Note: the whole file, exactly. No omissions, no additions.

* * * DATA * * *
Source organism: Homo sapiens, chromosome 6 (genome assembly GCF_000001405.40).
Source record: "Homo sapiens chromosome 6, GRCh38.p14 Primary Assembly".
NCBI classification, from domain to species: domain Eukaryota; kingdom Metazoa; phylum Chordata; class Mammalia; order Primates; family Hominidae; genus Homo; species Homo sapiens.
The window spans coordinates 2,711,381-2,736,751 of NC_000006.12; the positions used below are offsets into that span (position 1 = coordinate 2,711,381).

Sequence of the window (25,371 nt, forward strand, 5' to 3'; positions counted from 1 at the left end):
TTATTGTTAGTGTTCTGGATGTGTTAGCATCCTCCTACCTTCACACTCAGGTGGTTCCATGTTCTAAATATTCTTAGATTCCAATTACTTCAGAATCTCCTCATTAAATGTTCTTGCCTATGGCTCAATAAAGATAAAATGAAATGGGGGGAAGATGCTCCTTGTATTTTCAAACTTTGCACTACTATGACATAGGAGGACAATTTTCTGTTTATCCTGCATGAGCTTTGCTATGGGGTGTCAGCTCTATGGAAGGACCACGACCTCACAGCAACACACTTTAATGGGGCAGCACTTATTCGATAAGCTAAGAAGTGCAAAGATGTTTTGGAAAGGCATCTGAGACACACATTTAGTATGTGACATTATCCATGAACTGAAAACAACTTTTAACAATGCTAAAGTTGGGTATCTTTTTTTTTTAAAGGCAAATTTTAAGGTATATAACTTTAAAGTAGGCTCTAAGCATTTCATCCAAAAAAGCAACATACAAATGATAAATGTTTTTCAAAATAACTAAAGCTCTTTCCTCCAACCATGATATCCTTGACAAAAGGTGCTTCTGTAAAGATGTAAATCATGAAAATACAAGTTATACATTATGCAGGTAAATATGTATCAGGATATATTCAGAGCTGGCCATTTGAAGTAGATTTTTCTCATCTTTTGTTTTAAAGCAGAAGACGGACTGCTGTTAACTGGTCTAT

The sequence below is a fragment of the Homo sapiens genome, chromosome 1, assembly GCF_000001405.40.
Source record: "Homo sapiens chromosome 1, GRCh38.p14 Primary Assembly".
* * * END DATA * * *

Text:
Source organism: Homo sapiens, chromosome 6 (genome assembly GCF_000001405.40).
Source record: "Homo sapiens chromosome 6, GRCh38.p14 Primary Assembly".
NCBI classification, from domain to species: domain Eukaryota; kingdom Metazoa; phylum Chordata; class Mammalia; order Primates; family Hominidae; genus Homo; species Homo sapiens.
The window spans coordinates 2,711,381-2,736,751 of NC_000006.12; the positions used below are offsets into that span (position 1 = coordinate 2,711,381).

Sequence of the window (25,371 nt, forward strand, 5' to 3'; positions counted from 1 at the left end):
TTATTGTTAGTGTTCTGGATGTGTTAGCATCCTCCTACCTTCACACTCAGGTGGTTCCATGTTCTAAATATTCTTAGATTCCAATTACTTCAGAATCTCCTCATTAAATGTTCTTGCCTATGGCTCAATAAAGATAAAATGAAATGGGGGGAAGATGCTCCTTGTATTTTCAAACTTTGCACTACTATGACATAGGAGGACAATTTTCTGTTTATCCTGCATGAGCTTTGCTATGGGGTGTCAGCTCTATGGAAGGACCACGACCTCACAGCAACACACTTTAATGGGGCAGCACTTATTCGATAAGCTAAGAAGTGCAAAGATGTTTTGGAAAGGCATCTGAGACACACATTTAGTATGTGACATTATCCATGAACTGAAAACAACTTTTAACAATGCTAAAGTTGGGTATCTTTTTTTTTTAAAGGCAAATTTTAAGGTATATAACTTTAAAGTAGGCTCTAAGCATTTCATCCAAAAAAGCAACATACAAATGATAAATGTTTTTCAAAATAACTAAAGCTCTTTCCTCCAACCATGATATCCTTGACAAAAGGTGCTTCTGTAAAGATGTAAATCATGAAAATACAAGTTATACATTATGCAGGTAAATATGTATCAGGATATATTCAGAGCTGGCCATTTGAAGTAGATTTTTCTCATCTTTTGTTTTAAAGCAGAAGACGGACTGCTGTTAACTGGTCTAT

The sequence below is a fragment of the Homo sapiens genome, chromosome 1, assembly GCF_000001405.40.
Source record: "Homo sapiens chromosome 1, GRCh38.p14 Primary Assembly".